The need for intelligence reform in Thailand's counterinsurgency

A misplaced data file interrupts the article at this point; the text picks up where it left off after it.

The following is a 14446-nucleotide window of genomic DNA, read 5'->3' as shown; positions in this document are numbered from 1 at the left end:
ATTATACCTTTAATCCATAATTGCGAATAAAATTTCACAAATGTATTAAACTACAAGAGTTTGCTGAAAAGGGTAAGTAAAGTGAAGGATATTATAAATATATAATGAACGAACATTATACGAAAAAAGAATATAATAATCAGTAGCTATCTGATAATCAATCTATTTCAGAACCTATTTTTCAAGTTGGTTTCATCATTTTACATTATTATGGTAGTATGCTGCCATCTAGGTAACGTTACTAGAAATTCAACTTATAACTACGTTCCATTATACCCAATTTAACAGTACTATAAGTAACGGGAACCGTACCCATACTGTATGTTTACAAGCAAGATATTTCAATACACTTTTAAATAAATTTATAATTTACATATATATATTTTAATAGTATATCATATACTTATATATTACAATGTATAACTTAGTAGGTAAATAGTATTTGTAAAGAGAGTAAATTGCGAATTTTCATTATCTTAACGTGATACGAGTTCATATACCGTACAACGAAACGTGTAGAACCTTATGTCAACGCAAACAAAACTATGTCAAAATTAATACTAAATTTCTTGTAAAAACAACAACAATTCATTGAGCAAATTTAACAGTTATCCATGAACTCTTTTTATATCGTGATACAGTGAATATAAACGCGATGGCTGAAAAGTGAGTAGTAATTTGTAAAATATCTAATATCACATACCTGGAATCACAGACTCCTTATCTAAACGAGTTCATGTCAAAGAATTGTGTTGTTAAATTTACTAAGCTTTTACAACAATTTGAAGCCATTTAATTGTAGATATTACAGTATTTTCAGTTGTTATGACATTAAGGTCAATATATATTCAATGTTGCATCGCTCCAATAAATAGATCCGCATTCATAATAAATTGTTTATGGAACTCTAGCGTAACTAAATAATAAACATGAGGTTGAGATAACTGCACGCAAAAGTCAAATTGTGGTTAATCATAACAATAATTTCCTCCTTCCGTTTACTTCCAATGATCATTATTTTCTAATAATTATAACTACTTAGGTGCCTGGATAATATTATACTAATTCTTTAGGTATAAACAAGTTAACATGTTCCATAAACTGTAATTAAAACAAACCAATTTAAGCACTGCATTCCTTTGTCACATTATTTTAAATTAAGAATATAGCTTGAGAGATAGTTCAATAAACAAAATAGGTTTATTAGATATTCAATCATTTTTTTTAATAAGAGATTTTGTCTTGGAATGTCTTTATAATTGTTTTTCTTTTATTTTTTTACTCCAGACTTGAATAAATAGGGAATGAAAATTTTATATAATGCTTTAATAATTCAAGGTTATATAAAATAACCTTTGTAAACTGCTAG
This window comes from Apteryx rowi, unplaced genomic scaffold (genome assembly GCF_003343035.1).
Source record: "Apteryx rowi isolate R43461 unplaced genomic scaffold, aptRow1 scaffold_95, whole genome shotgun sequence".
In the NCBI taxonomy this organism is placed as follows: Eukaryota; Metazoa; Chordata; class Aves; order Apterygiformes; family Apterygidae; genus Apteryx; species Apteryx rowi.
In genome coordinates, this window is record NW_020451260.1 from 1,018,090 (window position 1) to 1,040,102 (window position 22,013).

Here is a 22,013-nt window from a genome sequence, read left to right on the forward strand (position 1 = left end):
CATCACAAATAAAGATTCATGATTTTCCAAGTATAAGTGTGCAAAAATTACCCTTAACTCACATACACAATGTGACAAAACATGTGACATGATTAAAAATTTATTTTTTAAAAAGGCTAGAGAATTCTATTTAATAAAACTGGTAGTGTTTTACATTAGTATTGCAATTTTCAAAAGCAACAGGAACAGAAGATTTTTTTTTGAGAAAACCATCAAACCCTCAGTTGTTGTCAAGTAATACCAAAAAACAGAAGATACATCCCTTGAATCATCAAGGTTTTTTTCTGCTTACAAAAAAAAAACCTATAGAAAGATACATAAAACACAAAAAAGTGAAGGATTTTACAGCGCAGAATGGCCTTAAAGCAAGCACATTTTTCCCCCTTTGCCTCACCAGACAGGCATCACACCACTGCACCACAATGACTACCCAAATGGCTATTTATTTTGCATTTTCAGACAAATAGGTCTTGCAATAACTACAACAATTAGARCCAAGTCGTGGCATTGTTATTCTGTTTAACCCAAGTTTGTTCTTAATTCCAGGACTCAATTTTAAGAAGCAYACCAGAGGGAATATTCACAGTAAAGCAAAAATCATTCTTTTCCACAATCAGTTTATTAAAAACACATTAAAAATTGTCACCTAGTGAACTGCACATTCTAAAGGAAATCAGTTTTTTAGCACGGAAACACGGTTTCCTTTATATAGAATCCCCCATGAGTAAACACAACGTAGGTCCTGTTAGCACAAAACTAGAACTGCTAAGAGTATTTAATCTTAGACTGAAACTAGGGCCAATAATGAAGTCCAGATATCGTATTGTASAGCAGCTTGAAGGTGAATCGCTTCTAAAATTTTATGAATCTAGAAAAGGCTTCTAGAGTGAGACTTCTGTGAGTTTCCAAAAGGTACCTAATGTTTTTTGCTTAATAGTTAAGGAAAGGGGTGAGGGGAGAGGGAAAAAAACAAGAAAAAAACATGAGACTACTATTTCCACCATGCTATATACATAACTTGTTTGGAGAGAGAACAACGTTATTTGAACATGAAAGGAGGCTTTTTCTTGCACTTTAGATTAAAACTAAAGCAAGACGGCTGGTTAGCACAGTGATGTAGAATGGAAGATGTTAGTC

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In Thailand, post January 2004, the Islamic insurgency in the south has surged constantly. During this time, the insurgency has not refrained from attacking and intimidating innocent people; government officials are also targeted especially the military, the police, and the local community leaders. The Thai government has developed its policies and ad hoc organization to confront this problem, and improved related laws in hopes of improving the situation, but so far, little the government has done has been successful. This thesis examines the Thai government's counter-insurgency (COIN) strategy post-2004 to cope with the Muslim insurgency in that country, and focuses on the ad-hoc organization of Thai officials charged with executing the COIN strategy, with emphasis placed on the intelligence system, in particular, in order to recommend the appropriate ways to reform the intelligence system. The purpose of this case study is first to suggest improvements to the Thai Intelligence Community that will enable it to become more effective in fighting the insurgency. The second goal of this thesis is to suggest modifications to the Thai government's strategy and its organization that could enable the government to pursue more effective counter-insurgency activities.
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